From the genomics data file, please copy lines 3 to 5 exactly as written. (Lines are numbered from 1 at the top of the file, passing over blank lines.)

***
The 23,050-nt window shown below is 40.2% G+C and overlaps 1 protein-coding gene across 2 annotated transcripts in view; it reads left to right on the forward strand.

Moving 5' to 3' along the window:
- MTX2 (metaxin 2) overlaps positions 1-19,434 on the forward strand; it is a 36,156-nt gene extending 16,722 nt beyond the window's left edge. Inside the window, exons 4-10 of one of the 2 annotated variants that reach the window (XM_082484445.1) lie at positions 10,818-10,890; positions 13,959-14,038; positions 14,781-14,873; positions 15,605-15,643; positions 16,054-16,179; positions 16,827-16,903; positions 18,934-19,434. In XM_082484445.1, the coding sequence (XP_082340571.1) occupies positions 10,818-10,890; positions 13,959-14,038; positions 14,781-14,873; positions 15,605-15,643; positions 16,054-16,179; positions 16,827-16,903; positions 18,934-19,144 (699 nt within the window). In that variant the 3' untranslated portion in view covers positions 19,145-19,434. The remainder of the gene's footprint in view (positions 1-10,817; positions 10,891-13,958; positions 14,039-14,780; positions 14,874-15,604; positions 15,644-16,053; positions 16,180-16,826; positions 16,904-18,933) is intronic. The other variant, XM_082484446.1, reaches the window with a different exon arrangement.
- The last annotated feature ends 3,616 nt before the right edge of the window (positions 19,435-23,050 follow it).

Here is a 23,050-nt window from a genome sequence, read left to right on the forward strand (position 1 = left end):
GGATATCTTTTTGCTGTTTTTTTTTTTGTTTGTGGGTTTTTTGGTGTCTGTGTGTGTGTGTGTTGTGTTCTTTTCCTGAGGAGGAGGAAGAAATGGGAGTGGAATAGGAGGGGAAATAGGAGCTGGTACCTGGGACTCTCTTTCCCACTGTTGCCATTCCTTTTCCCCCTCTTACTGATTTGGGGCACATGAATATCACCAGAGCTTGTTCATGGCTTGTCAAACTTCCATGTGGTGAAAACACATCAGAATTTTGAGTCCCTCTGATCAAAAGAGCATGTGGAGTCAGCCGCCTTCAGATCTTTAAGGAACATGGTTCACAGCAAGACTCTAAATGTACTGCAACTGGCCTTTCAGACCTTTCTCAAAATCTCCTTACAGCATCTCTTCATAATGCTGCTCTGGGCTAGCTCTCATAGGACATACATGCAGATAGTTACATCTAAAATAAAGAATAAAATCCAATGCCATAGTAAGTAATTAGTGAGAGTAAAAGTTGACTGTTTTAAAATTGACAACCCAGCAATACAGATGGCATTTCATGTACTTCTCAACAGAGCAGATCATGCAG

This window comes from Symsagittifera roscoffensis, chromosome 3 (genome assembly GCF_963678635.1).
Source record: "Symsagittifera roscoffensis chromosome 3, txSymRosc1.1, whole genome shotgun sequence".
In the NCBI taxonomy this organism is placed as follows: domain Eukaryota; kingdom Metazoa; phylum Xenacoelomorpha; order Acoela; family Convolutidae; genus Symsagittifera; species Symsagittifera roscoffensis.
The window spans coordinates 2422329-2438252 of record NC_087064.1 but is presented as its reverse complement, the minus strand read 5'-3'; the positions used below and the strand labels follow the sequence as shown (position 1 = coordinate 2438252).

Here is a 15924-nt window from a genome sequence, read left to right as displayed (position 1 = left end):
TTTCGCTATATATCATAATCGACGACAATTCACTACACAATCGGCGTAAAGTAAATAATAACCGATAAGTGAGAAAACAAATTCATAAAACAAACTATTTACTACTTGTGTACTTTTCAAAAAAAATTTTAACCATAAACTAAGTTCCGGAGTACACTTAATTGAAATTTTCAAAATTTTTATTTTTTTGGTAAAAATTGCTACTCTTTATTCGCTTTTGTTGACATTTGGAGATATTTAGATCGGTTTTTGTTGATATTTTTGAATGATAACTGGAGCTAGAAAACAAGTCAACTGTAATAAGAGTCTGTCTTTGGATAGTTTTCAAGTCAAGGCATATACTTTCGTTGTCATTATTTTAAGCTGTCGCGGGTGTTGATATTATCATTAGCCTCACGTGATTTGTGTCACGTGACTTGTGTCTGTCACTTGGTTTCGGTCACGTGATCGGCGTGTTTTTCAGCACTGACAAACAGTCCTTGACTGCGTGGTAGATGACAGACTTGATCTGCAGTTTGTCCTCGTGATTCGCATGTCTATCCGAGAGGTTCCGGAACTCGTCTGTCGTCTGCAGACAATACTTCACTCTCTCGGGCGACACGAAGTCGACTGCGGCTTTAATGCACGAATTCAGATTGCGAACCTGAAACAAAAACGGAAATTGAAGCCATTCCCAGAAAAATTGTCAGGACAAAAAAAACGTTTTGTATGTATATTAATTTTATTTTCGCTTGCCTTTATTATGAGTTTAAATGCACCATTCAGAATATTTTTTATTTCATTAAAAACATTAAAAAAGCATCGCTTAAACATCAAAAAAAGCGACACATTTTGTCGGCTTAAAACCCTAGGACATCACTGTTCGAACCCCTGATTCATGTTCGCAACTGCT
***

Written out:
- MTX2 (metaxin 2) overlaps positions 1-19,434 on the forward strand; it is a 36,156-nt gene extending 16,722 nt beyond the window's left edge. Inside the window, exons 4-10 of one of the 2 annotated variants that reach the window (XM_082484445.1) lie at positions 10,818-10,890; positions 13,959-14,038; positions 14,781-14,873; positions 15,605-15,643; positions 16,054-16,179; positions 16,827-16,903; positions 18,934-19,434. In XM_082484445.1, the coding sequence (XP_082340571.1) occupies positions 10,818-10,890; positions 13,959-14,038; positions 14,781-14,873; positions 15,605-15,643; positions 16,054-16,179; positions 16,827-16,903; positions 18,934-19,144 (699 nt within the window). In that variant the 3' untranslated portion in view covers positions 19,145-19,434. The remainder of the gene's footprint in view (positions 1-10,817; positions 10,891-13,958; positions 14,039-14,780; positions 14,874-15,604; positions 15,644-16,053; positions 16,180-16,826; positions 16,904-18,933) is intronic. The other variant, XM_082484446.1, reaches the window with a different exon arrangement.
- The last annotated feature ends 3,616 nt before the right edge of the window (positions 19,435-23,050 follow it).

Here is a 23,050-nt window from a genome sequence, read left to right on the forward strand (position 1 = left end):